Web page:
Friday, 15 March 2013
Statistics have the power to impress or surprise, but often it is the account of the individual that is most compelling. Even the most rational decision makers love a good story, and that is why the best research has to uncover the story and not just the statistics.
Charities understand the power of the individual's story. It doesn't seem surprising that we find stories of individuals more emotional, indeed TV ads which recount the plight of an individual seem almost cliché. Nonetheless, these accounts can have an undeniably powerful effect on donations.
In a simple experiment quoted in his book, The Upside of Irrationality, Dan Ariely found that participants were willing to donate roughly twice as much of their experiment earnings to charity when they were presented with information in the form of an individual's story rather than statistical information about the same topic. Perhaps most surprisingly, donations tended to be substantially higher when the individual case was presented alone, rather than presented simultaneously with the statistics.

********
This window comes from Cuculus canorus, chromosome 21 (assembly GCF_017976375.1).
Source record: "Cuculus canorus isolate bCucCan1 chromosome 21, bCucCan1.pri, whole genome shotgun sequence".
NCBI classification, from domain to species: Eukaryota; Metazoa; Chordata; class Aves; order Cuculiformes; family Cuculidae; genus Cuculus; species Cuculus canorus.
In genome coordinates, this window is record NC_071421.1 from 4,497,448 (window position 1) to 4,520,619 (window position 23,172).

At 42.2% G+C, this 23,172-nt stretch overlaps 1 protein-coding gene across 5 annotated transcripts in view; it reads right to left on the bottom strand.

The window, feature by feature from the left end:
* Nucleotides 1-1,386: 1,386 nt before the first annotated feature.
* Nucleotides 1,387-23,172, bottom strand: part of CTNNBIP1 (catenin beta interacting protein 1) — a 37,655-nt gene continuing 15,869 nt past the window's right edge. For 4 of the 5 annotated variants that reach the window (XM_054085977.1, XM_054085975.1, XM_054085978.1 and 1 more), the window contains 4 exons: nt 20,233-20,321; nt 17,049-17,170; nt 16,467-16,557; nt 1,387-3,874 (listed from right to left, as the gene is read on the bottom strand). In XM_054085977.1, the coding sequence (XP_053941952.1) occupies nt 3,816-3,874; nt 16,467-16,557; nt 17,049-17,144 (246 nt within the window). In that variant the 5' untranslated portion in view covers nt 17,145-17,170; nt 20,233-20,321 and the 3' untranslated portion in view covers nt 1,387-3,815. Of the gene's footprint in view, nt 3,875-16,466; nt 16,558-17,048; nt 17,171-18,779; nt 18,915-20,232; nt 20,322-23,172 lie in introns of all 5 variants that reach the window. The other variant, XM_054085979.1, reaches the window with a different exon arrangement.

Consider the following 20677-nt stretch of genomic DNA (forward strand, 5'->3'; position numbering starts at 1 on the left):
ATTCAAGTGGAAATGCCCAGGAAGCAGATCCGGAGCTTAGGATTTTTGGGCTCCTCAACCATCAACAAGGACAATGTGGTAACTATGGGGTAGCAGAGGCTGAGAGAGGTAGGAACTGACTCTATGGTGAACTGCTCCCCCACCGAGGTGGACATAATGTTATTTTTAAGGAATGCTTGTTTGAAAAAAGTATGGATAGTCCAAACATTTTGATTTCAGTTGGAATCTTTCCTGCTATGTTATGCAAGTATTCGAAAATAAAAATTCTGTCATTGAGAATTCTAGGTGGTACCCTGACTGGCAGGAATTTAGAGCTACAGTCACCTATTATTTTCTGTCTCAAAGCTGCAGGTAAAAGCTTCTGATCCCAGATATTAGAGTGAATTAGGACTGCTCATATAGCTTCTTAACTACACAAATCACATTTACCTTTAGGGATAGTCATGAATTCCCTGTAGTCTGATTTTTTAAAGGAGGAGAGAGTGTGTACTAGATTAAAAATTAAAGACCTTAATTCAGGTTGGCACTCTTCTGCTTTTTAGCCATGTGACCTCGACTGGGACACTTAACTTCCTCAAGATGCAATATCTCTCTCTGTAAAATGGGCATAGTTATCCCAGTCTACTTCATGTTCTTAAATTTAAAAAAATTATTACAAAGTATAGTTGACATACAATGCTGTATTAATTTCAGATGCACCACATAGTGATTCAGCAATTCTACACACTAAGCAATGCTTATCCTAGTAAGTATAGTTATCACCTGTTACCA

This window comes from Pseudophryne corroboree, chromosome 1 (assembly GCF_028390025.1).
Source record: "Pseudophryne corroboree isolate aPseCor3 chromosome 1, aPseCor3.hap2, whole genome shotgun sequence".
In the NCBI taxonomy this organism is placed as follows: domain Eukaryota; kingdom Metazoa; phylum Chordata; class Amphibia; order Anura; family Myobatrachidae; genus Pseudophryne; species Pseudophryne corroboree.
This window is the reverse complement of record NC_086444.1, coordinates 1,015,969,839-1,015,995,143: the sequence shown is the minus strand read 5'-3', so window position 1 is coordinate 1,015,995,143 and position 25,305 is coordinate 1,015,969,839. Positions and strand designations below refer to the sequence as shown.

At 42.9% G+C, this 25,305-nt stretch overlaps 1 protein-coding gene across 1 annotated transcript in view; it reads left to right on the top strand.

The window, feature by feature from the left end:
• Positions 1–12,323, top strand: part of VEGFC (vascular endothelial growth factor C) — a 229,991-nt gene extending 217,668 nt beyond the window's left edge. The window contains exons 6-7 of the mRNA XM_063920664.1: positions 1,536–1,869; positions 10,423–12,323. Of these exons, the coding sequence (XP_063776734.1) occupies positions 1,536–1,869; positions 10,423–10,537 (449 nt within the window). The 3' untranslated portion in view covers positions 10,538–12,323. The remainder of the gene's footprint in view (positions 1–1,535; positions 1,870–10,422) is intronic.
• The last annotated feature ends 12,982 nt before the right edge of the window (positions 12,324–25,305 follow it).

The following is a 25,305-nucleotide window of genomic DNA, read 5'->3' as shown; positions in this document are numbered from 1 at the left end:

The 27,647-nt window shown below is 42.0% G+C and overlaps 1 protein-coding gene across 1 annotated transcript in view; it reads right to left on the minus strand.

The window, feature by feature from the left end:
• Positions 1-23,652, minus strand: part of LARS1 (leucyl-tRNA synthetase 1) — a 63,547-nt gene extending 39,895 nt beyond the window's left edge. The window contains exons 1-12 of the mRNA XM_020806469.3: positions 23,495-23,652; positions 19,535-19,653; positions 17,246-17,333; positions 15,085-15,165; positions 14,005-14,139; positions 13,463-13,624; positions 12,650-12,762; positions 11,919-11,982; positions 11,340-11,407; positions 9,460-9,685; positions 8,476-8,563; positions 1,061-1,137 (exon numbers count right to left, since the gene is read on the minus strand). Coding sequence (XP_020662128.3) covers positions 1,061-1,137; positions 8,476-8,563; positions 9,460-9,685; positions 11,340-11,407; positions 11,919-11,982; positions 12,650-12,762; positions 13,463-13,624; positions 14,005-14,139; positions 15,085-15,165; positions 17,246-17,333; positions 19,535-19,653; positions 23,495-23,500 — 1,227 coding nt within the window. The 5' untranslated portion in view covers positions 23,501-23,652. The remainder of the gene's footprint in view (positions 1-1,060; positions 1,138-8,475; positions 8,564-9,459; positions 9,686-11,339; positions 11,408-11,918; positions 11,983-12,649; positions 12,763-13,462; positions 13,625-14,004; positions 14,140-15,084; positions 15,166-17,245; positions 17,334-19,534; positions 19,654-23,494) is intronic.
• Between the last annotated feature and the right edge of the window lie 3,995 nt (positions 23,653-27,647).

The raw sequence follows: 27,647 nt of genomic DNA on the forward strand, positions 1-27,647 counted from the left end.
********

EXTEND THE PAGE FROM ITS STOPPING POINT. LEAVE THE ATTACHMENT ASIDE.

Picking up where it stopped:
And this is far from the only quirk of human behaviour when it comes to donations. Donations can be subject to the effect of common heuristics and biases such as anchoring and the availability bias. These help explain why sometimes higher donations can be received when a suggested level isn't set, and why support for some causes can be highly volatile. (For an introduction to heuristics and a good account of how they affect our behaviour, see Daniel Kahneman's Thinking, Fast and Slow).
So what has got me thinking about charity and the stories of individuals? Well, the team at Other lines of enquiry North (myself included) are running the Marathon of the North at the end of April to raise money for Tynedale Hospice. Other lines of enquiry North is our specialist North East division, so we thought what better way to give a bit back to the community than support a local event and charity by bearing the North East weather and taking part in the BQ Team Relay .
We feel the Tynedale Hospice does some great work. But rather than me tell you that, why not take a look at their website ? And of course it isn't up to me to suggest if or how much you might donate, but if you do want to help us raise money for this very worthwhile cause (and help keep us going when the pain sets in) then head on over to:
And if you want to make a silly request along with your donation feel free. You never know we might just make it happen.
Research Innovation Specialist